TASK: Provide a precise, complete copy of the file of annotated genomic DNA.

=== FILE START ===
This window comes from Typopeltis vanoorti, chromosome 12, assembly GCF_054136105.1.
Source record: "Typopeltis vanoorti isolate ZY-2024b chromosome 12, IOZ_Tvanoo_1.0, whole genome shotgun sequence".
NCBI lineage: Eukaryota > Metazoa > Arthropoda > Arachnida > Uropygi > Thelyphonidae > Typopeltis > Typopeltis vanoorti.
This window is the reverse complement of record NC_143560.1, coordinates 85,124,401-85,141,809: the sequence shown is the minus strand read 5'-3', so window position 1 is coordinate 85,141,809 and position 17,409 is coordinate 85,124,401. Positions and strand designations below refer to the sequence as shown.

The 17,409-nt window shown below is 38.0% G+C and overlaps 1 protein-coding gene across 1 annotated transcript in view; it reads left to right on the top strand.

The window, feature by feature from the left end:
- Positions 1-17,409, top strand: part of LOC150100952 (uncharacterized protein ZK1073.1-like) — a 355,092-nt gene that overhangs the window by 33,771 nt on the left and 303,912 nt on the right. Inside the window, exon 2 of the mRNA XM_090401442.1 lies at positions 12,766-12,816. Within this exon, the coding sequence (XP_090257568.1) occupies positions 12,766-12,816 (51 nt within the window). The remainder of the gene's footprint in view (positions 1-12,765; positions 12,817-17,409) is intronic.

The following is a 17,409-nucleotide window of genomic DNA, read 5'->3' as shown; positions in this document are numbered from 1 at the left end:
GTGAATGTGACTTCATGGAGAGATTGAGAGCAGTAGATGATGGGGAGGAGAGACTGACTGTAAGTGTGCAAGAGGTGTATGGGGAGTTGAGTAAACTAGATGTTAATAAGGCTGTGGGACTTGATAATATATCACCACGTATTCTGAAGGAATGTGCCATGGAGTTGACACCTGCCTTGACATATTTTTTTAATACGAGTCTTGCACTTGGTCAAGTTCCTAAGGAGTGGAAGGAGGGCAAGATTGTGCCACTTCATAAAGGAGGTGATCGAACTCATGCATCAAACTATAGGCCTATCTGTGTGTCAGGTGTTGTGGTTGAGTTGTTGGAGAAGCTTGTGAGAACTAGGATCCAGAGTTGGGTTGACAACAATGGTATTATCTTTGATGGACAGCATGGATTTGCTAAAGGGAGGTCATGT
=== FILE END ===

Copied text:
This window comes from Typopeltis vanoorti, chromosome 12, assembly GCF_054136105.1.
Source record: "Typopeltis vanoorti isolate ZY-2024b chromosome 12, IOZ_Tvanoo_1.0, whole genome shotgun sequence".
NCBI lineage: Eukaryota > Metazoa > Arthropoda > Arachnida > Uropygi > Thelyphonidae > Typopeltis > Typopeltis vanoorti.
This window is the reverse complement of record NC_143560.1, coordinates 85,124,401-85,141,809: the sequence shown is the minus strand read 5'-3', so window position 1 is coordinate 85,141,809 and position 17,409 is coordinate 85,124,401. Positions and strand designations below refer to the sequence as shown.

The 17,409-nt window shown below is 38.0% G+C and overlaps 1 protein-coding gene across 1 annotated transcript in view; it reads left to right on the top strand.

The window, feature by feature from the left end:
- Positions 1-17,409, top strand: part of LOC150100952 (uncharacterized protein ZK1073.1-like) — a 355,092-nt gene that overhangs the window by 33,771 nt on the left and 303,912 nt on the right. Inside the window, exon 2 of the mRNA XM_090401442.1 lies at positions 12,766-12,816. Within this exon, the coding sequence (XP_090257568.1) occupies positions 12,766-12,816 (51 nt within the window). The remainder of the gene's footprint in view (positions 1-12,765; positions 12,817-17,409) is intronic.

The following is a 17,409-nucleotide window of genomic DNA, read 5'->3' as shown; positions in this document are numbered from 1 at the left end:
GTGAATGTGACTTCATGGAGAGATTGAGAGCAGTAGATGATGGGGAGGAGAGACTGACTGTAAGTGTGCAAGAGGTGTATGGGGAGTTGAGTAAACTAGATGTTAATAAGGCTGTGGGACTTGATAATATATCACCACGTATTCTGAAGGAATGTGCCATGGAGTTGACACCTGCCTTGACATATTTTTTTAATACGAGTCTTGCACTTGGTCAAGTTCCTAAGGAGTGGAAGGAGGGCAAGATTGTGCCACTTCATAAAGGAGGTGATCGAACTCATGCATCAAACTATAGGCCTATCTGTGTGTCAGGTGTTGTGGTTGAGTTGTTGGAGAAGCTTGTGAGAACTAGGATCCAGAGTTGGGTTGACAACAATGGTATTATCTTTGATGGACAGCATGGATTTGCTAAAGGGAGGTCATGT